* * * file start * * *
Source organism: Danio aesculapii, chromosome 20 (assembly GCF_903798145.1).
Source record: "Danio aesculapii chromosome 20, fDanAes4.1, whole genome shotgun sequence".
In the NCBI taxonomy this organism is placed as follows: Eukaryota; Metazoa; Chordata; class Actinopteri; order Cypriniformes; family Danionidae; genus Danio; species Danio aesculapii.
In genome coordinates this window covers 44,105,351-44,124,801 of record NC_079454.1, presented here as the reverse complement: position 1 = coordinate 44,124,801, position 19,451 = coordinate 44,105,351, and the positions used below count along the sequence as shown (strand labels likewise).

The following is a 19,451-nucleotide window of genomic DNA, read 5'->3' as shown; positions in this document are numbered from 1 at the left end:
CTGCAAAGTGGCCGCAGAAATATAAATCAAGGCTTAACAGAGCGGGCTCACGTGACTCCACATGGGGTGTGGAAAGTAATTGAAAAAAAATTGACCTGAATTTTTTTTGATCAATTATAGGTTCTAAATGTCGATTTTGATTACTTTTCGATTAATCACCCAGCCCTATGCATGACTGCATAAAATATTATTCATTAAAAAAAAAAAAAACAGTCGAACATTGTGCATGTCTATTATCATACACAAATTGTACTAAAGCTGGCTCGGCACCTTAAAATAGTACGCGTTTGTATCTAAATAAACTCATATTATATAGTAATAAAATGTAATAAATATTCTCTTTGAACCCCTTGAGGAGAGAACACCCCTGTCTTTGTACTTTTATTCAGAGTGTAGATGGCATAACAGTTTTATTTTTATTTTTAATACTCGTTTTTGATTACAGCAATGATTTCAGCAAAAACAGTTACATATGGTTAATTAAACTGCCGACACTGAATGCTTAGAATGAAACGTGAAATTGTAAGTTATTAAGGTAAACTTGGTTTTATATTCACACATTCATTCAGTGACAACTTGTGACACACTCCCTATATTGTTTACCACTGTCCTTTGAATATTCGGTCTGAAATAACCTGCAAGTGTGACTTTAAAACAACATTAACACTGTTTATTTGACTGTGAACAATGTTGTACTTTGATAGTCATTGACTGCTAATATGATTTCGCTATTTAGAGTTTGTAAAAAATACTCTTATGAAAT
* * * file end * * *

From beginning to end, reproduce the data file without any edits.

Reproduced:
Source organism: Danio aesculapii, chromosome 20 (assembly GCF_903798145.1).
Source record: "Danio aesculapii chromosome 20, fDanAes4.1, whole genome shotgun sequence".
In the NCBI taxonomy this organism is placed as follows: Eukaryota; Metazoa; Chordata; class Actinopteri; order Cypriniformes; family Danionidae; genus Danio; species Danio aesculapii.
In genome coordinates this window covers 44,105,351-44,124,801 of record NC_079454.1, presented here as the reverse complement: position 1 = coordinate 44,124,801, position 19,451 = coordinate 44,105,351, and the positions used below count along the sequence as shown (strand labels likewise).

The following is a 19,451-nucleotide window of genomic DNA, read 5'->3' as shown; positions in this document are numbered from 1 at the left end:
CTGCAAAGTGGCCGCAGAAATATAAATCAAGGCTTAACAGAGCGGGCTCACGTGACTCCACATGGGGTGTGGAAAGTAATTGAAAAAAAATTGACCTGAATTTTTTTTGATCAATTATAGGTTCTAAATGTCGATTTTGATTACTTTTCGATTAATCACCCAGCCCTATGCATGACTGCATAAAATATTATTCATTAAAAAAAAAAAAAACAGTCGAACATTGTGCATGTCTATTATCATACACAAATTGTACTAAAGCTGGCTCGGCACCTTAAAATAGTACGCGTTTGTATCTAAATAAACTCATATTATATAGTAATAAAATGTAATAAATATTCTCTTTGAACCCCTTGAGGAGAGAACACCCCTGTCTTTGTACTTTTATTCAGAGTGTAGATGGCATAACAGTTTTATTTTTATTTTTAATACTCGTTTTTGATTACAGCAATGATTTCAGCAAAAACAGTTACATATGGTTAATTAAACTGCCGACACTGAATGCTTAGAATGAAACGTGAAATTGTAAGTTATTAAGGTAAACTTGGTTTTATATTCACACATTCATTCAGTGACAACTTGTGACACACTCCCTATATTGTTTACCACTGTCCTTTGAATATTCGGTCTGAAATAACCTGCAAGTGTGACTTTAAAACAACATTAACACTGTTTATTTGACTGTGAACAATGTTGTACTTTGATAGTCATTGACTGCTAATATGATTTCGCTATTTAGAGTTTGTAAAAAATACTCTTATGAAAT